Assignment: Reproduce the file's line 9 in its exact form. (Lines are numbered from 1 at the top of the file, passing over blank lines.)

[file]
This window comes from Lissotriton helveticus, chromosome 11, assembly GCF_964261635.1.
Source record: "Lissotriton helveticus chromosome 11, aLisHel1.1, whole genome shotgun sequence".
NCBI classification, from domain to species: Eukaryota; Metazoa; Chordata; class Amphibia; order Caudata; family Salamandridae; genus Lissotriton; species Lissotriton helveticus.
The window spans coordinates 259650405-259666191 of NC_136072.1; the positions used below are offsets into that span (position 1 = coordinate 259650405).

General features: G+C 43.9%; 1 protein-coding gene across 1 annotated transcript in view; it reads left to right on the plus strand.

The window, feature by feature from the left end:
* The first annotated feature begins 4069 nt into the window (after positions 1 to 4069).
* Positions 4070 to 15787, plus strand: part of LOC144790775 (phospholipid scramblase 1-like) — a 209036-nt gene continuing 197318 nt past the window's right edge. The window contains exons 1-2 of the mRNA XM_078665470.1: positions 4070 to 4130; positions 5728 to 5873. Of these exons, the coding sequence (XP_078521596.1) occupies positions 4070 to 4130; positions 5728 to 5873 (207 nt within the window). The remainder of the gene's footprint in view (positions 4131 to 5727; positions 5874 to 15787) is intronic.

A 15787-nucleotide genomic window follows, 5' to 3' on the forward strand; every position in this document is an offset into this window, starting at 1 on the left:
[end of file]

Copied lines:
A 15787-nucleotide genomic window follows, 5' to 3' on the forward strand; every position in this document is an offset into this window, starting at 1 on the left: